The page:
now confidently assert that these local
agitations of the earth's surface are in all
probability caused by the pressure of an
immense volume of natural gas, a condi
tion known to be common in regions
where natural gas has been discovered in
great supply. It is urged, not unreason
ably, that any capitalist who will make the
investment required to sink say to a depth
of 2000 feet at most might be richly repaid.
The surrounding formation and the great
deposits of oil and gas in the neighboring
localities furnish favorable geologic con
ditions for an inexhaustible supply of
Arrival of the Excursionists.
SANTA BARBARA, Cal., July 27.—
Seventeen hundred persons arrived at
Santa Barbara to-day by the Southern Pa
cific excursion— the passengers conveyed
hither by four trains requirine thirty
coaches. Excursionists are here from
points as far south as Riverside. There
has been no accident to mar the success of
the trip. Santa Barbara, with its crowded
streets, presents a gala spectacle.
FIRE AT HANFORD.
Dr. Cameron's Home and Its Content*
■ • '■'.'■ Destroyed. . . '■
HANFORD, Cal., July 27.— Fire yes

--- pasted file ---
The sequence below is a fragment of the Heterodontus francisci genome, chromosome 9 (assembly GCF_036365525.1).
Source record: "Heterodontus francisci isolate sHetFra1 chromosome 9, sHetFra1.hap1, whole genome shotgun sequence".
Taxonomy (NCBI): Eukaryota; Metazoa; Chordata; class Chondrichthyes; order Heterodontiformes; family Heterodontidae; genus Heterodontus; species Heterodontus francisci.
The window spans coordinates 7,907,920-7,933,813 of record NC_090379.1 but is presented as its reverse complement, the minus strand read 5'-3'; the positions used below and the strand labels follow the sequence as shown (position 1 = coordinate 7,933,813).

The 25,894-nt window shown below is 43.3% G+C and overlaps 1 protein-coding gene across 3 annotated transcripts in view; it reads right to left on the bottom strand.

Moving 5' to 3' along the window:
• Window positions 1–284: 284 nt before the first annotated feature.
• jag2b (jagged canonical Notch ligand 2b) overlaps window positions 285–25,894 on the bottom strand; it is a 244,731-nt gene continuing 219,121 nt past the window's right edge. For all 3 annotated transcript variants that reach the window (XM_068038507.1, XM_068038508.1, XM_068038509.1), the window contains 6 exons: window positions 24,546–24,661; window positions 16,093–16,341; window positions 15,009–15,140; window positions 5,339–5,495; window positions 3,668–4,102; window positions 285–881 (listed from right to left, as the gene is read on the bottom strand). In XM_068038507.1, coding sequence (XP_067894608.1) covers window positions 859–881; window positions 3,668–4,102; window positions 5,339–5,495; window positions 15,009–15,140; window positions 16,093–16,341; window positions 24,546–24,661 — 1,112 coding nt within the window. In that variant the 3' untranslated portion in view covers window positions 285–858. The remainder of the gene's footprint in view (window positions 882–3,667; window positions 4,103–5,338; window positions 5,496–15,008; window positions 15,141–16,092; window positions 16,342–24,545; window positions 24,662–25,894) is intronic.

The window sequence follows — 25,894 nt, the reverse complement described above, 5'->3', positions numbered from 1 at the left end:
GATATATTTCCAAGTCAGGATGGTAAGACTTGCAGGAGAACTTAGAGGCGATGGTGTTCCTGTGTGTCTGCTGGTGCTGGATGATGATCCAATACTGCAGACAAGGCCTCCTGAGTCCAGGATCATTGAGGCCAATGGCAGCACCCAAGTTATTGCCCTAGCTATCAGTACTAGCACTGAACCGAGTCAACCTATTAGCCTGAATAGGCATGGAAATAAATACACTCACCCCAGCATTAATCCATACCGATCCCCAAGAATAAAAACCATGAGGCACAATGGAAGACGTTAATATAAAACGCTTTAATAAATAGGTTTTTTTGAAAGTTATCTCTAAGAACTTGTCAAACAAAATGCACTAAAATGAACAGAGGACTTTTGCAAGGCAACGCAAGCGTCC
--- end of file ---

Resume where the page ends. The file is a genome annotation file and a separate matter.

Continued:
terday destroyed the fine dwelling on
Tenth street occupied by Dr. Cameron.
The contents, including rare wo?ks of art
and statuary, were a total loss. Building
and contents were insured for $6000. The
loss is estimated at $10,000. ;
Mare Island News.
VALLEJO, Cal., July 27. — Engineer
John H. O'Neill has been transferred from
the Independence to the Philadelphia.
Lieutenant John B. Milton has arrived
from the East to assume the duty of navi
gating officer of the Olympia, vice Lieu
tenant L. S. I'h.'lps. Lieutenant John
Hubbard goes from the Olympia to the
Essex. Yenterdav wua fortnightly payday
nnd $30,000 was disbursed.
Placed it* Santa Jtoi«'» Jail.
SANTA RQBA, Cal., July 27.— A youth
named Willie Ward was arrested, and is in